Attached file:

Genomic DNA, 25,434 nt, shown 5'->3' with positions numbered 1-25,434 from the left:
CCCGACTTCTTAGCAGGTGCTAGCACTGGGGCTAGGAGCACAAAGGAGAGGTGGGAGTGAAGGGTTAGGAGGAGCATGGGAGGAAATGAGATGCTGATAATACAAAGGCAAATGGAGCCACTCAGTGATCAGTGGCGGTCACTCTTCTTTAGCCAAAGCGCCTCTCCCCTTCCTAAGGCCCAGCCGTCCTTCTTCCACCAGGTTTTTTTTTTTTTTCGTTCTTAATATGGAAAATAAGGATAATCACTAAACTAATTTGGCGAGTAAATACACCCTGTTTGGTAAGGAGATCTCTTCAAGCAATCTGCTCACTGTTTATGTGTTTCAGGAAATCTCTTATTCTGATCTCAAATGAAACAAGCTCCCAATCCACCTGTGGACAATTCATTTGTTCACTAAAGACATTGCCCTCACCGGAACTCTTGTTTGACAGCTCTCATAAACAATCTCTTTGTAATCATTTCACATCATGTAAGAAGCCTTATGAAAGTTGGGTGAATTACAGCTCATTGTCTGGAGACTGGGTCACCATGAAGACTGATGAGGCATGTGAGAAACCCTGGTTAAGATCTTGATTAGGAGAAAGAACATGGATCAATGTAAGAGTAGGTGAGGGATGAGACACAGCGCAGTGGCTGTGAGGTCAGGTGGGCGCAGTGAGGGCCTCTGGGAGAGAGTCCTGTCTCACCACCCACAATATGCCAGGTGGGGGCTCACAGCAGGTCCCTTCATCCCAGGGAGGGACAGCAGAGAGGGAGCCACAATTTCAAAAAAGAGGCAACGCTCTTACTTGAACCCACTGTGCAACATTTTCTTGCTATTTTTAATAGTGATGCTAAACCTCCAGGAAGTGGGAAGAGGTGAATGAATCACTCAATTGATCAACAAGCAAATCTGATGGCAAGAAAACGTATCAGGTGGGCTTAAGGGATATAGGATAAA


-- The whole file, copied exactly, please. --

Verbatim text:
Genomic DNA, 25,434 nt, shown 5'->3' with positions numbered 1-25,434 from the left:
CCCGACTTCTTAGCAGGTGCTAGCACTGGGGCTAGGAGCACAAAGGAGAGGTGGGAGTGAAGGGTTAGGAGGAGCATGGGAGGAAATGAGATGCTGATAATACAAAGGCAAATGGAGCCACTCAGTGATCAGTGGCGGTCACTCTTCTTTAGCCAAAGCGCCTCTCCCCTTCCTAAGGCCCAGCCGTCCTTCTTCCACCAGGTTTTTTTTTTTTTTCGTTCTTAATATGGAAAATAAGGATAATCACTAAACTAATTTGGCGAGTAAATACACCCTGTTTGGTAAGGAGATCTCTTCAAGCAATCTGCTCACTGTTTATGTGTTTCAGGAAATCTCTTATTCTGATCTCAAATGAAACAAGCTCCCAATCCACCTGTGGACAATTCATTTGTTCACTAAAGACATTGCCCTCACCGGAACTCTTGTTTGACAGCTCTCATAAACAATCTCTTTGTAATCATTTCACATCATGTAAGAAGCCTTATGAAAGTTGGGTGAATTACAGCTCATTGTCTGGAGACTGGGTCACCATGAAGACTGATGAGGCATGTGAGAAACCCTGGTTAAGATCTTGATTAGGAGAAAGAACATGGATCAATGTAAGAGTAGGTGAGGGATGAGACACAGCGCAGTGGCTGTGAGGTCAGGTGGGCGCAGTGAGGGCCTCTGGGAGAGAGTCCTGTCTCACCACCCACAATATGCCAGGTGGGGGCTCACAGCAGGTCCCTTCATCCCAGGGAGGGACAGCAGAGAGGGAGCCACAATTTCAAAAAAGAGGCAACGCTCTTACTTGAACCCACTGTGCAACATTTTCTTGCTATTTTTAATAGTGATGCTAAACCTCCAGGAAGTGGGAAGAGGTGAATGAATCACTCAATTGATCAACAAGCAAATCTGATGGCAAGAAAACGTATCAGGTGGGCTTAAGGGATATAGGATAAA